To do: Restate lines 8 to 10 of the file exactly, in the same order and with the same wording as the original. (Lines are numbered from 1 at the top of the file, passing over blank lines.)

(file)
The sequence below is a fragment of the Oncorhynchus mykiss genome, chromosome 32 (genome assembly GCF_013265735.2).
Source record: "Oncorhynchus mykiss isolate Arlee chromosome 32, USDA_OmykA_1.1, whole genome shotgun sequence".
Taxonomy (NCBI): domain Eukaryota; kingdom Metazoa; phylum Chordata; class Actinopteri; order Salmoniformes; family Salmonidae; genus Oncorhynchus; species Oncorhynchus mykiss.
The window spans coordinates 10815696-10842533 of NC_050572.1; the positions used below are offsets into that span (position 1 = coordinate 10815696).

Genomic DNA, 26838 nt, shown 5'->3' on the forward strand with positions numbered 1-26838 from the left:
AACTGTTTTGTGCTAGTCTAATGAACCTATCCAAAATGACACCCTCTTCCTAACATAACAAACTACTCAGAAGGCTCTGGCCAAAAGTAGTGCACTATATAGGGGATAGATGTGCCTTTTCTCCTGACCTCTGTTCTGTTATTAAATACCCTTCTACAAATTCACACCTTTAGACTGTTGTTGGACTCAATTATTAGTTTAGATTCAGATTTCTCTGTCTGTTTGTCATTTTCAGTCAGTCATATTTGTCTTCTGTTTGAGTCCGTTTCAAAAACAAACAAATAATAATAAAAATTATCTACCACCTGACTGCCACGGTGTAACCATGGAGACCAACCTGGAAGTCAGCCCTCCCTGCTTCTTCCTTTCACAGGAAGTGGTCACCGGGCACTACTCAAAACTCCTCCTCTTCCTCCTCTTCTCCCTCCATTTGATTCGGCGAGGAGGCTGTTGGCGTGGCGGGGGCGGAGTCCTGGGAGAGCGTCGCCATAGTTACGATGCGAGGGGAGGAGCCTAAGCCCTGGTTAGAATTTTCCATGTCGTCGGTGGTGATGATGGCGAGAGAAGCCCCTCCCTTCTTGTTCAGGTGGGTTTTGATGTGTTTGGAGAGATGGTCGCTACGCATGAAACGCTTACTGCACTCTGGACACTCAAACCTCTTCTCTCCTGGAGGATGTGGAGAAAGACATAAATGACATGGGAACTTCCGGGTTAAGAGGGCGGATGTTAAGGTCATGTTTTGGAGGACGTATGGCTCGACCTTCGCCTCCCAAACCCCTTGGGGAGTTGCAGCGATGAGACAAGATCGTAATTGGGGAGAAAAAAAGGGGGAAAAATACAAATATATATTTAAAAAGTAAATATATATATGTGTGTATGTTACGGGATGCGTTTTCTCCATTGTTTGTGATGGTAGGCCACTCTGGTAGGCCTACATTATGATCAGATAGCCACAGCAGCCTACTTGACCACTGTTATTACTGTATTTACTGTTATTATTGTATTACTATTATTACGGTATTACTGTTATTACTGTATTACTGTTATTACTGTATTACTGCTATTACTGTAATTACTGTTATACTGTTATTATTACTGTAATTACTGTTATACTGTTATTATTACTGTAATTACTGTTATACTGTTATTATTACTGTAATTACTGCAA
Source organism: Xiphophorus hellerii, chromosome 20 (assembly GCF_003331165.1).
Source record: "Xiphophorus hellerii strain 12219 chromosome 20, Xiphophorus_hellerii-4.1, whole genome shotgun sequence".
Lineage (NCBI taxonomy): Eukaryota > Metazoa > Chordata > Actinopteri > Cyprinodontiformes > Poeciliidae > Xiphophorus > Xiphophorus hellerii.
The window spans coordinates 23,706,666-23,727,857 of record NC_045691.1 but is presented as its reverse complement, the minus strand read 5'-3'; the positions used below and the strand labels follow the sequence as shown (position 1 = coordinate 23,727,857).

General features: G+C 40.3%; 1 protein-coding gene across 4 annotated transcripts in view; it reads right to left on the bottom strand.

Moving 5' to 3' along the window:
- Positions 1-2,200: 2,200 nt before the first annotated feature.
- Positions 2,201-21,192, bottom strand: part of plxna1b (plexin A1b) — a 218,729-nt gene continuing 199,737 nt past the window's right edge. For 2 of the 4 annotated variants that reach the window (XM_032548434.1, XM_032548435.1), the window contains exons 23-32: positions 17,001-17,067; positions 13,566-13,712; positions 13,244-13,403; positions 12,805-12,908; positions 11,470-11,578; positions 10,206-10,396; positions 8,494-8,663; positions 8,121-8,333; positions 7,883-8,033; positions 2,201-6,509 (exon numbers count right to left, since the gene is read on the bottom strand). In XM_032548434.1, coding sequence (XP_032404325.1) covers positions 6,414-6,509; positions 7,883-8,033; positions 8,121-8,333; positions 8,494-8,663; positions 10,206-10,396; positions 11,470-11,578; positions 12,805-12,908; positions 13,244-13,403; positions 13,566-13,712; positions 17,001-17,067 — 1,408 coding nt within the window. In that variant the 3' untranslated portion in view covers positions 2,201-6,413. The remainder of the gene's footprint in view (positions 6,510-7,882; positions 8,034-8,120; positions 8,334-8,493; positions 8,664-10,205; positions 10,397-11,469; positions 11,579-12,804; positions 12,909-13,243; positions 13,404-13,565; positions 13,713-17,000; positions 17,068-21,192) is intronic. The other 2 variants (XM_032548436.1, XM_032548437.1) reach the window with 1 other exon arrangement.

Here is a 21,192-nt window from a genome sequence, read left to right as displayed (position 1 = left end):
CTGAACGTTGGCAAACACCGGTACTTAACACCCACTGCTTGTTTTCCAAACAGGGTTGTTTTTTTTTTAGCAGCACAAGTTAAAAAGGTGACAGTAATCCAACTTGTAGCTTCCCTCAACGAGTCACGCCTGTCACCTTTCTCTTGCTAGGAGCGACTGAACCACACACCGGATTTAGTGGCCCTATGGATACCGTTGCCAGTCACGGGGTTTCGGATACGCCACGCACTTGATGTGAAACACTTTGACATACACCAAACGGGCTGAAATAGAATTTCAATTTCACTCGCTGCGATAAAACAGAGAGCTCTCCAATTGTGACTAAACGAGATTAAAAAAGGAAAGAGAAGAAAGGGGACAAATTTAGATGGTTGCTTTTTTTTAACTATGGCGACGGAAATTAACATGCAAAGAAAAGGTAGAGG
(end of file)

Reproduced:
Source record: "Xiphophorus hellerii strain 12219 chromosome 20, Xiphophorus_hellerii-4.1, whole genome shotgun sequence".
Lineage (NCBI taxonomy): Eukaryota > Metazoa > Chordata > Actinopteri > Cyprinodontiformes > Poeciliidae > Xiphophorus > Xiphophorus hellerii.
The window spans coordinates 23,706,666-23,727,857 of record NC_045691.1 but is presented as its reverse complement, the minus strand read 5'-3'; the positions used below and the strand labels follow the sequence as shown (position 1 = coordinate 23,727,857).